From the Coen Brothers’ “A Serious Man” to “Boardwalk Empire,” Michael Stuhlbarg has been making a name for himself in film and on stage and television since the 1990s. Here, he discusses his latest film, “Pawn Sacrifice,” (out Sept. 16) which follows American chess prodigy Bobby Fischer (Tobey Maguire), his acting crushes, and how he prepares for an audition.
Tell us about “Pawn Sacrifice.”
I knew a little bit about Bobby Fischer [before doing the film]—that he was a genius, that he was a world famous chess champion, and that he had become reclusive.
I play a man named Paul Marshall, who was an attorney by trade deeply involved in intellectual property laws and was brought on to be a part of Bobby Fischer’s team in helping him finesse his contracts for the 1972 World Chess Championship against Boris Spassky. And he really is responsible for helping Bobby in any way he needed it, and to getting him where he needed to go on time.
What have you learned about yourself on this project?
There was a great sense of collaboration in the piece in that once I signed on, I started to learn about all different kinds of things that Paul went through. And Ed [Zwick, the film’s director] and Tobey were both game about my bringing that information in, and trying to find a place to utilize it in the telling of the story. So I guess I learned that I love to collaborate. I love to have a voice in the argument of what the piece will be.
How did you get your SAG-AFTRA card?
I think it was on a film called “A Price Above Rubies,” which was a Miramax film starring Renée Zellweger that Boaz Yakin directed. I had a couple of lines in a scene that took place in a synagogue.
What do you wish you’d known before you started acting?
I think if I had known anything I may not have done it, honestly. I just jumped in whole-heartedly ’cause it was fun, and it’s important to remember that throughout. Because if you lose the fun, the business aspect of the art can weigh you down sometimes. So I try to remember that fun, I try to remember the doing of it. It’s the waiting to get to do it which is the hard part.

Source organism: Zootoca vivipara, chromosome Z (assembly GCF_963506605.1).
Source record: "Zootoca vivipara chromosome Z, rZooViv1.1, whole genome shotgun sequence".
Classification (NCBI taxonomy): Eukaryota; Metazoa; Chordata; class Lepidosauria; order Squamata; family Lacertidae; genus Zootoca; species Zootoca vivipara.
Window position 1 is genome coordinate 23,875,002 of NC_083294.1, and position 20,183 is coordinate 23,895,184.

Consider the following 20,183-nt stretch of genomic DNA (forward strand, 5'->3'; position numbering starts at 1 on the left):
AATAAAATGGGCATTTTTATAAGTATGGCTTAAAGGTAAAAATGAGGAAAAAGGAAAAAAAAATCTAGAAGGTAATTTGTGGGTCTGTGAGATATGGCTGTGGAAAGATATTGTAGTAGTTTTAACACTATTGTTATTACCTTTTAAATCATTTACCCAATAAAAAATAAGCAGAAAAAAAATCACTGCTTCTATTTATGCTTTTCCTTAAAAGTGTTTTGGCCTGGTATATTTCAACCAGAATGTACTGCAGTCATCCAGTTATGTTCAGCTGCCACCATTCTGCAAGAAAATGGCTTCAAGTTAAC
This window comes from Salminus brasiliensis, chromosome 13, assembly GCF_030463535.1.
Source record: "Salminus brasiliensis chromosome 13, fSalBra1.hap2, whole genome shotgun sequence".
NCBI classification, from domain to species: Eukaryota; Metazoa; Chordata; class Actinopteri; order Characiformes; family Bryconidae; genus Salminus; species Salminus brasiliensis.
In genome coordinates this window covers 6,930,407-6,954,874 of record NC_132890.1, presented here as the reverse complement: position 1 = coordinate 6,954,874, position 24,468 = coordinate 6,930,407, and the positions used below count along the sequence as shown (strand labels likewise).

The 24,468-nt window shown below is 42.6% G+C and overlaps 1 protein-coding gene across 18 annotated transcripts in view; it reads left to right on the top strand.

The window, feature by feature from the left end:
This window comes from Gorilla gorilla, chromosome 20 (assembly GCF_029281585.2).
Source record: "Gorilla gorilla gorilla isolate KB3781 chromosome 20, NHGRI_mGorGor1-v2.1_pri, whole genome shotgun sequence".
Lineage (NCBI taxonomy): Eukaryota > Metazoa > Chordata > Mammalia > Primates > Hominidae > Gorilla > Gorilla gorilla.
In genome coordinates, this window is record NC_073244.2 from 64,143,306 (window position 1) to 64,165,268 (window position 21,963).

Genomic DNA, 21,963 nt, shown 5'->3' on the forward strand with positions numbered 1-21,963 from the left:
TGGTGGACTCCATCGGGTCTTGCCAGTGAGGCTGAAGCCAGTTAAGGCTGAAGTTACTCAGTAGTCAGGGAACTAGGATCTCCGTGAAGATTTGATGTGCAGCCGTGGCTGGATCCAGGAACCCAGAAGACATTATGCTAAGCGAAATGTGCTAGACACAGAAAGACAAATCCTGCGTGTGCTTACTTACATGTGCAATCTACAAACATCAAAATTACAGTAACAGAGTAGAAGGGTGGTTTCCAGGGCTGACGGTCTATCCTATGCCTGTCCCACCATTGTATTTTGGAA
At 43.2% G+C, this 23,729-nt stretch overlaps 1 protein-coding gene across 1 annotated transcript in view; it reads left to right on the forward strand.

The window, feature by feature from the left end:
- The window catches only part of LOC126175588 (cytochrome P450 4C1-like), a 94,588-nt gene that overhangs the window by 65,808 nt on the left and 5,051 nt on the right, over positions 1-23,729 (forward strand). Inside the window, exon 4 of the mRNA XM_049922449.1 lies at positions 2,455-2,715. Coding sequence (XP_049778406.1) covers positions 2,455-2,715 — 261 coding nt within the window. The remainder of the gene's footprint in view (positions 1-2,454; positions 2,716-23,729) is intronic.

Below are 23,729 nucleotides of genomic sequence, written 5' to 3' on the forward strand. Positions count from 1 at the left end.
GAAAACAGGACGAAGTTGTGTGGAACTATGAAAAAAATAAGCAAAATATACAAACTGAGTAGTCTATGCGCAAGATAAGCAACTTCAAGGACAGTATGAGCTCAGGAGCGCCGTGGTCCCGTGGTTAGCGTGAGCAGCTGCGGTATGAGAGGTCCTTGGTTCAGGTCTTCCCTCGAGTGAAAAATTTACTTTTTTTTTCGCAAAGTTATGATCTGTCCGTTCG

On whom do you have an acting crush?
Well, growing up my heroes were Robert De Niro, Daniel Day-Lewis, Anthony Hopkins, Derek Jacobi, and Meryl Streep. I’d go and see everything that they did. I just loved to watch how they worked, what they worked on. They always seemed to be in really interesting projects. They were passionate; they were articulate. They were soft-spoken, but in some cases, capable of great rage. And they could make you laugh, too. I think it lives somewhere in all of those things.
How do you typically prepare for an audition?
I always try to shoot for knowing the material as well as I can, making a choice, and keeping my eyes off the page as long as possible—because that’s how they can really get a sense of watching you work, watching you think.... And to come in with an idea or two or three to try so that if your first idea doesn’t necessarily jive, you can show them something else.
Honestly it has a lot to do with feeling comfortable when you get in the room. To be respectful, to offer your services, to go in there, and then leave. They have a hard job too, trying to see a lot of people and trying to make decisions. So you put your heart into it, care about it, and then try and let it go when you’re done.
Which of your performances has left a lasting mark on you?
I did a play back in 2005 called “The Pillowman,” which Martin McDonagh directed, in which at the very end of the run I caught a case of shingles. I had something burst on my forehead, so I actually have a mark on my forehead from that experience. But it’s also an internal mark as well. It’s one of those plays that sort of lives with you in a wonderful way.
That was a special one, as was getting to play Edmund in “Long Day’s Journey into Night” and Richard II on the stage. In film, I would say getting to work with the Coen Brothers, in particular, and having their trust in me. To take a gamble on somebody that nobody knew and cast me in the lead in one of their films is something that I’ll always hold precious, and something that I’ll always be in debt to them for. So that’s lives in a very profound place within me as well.
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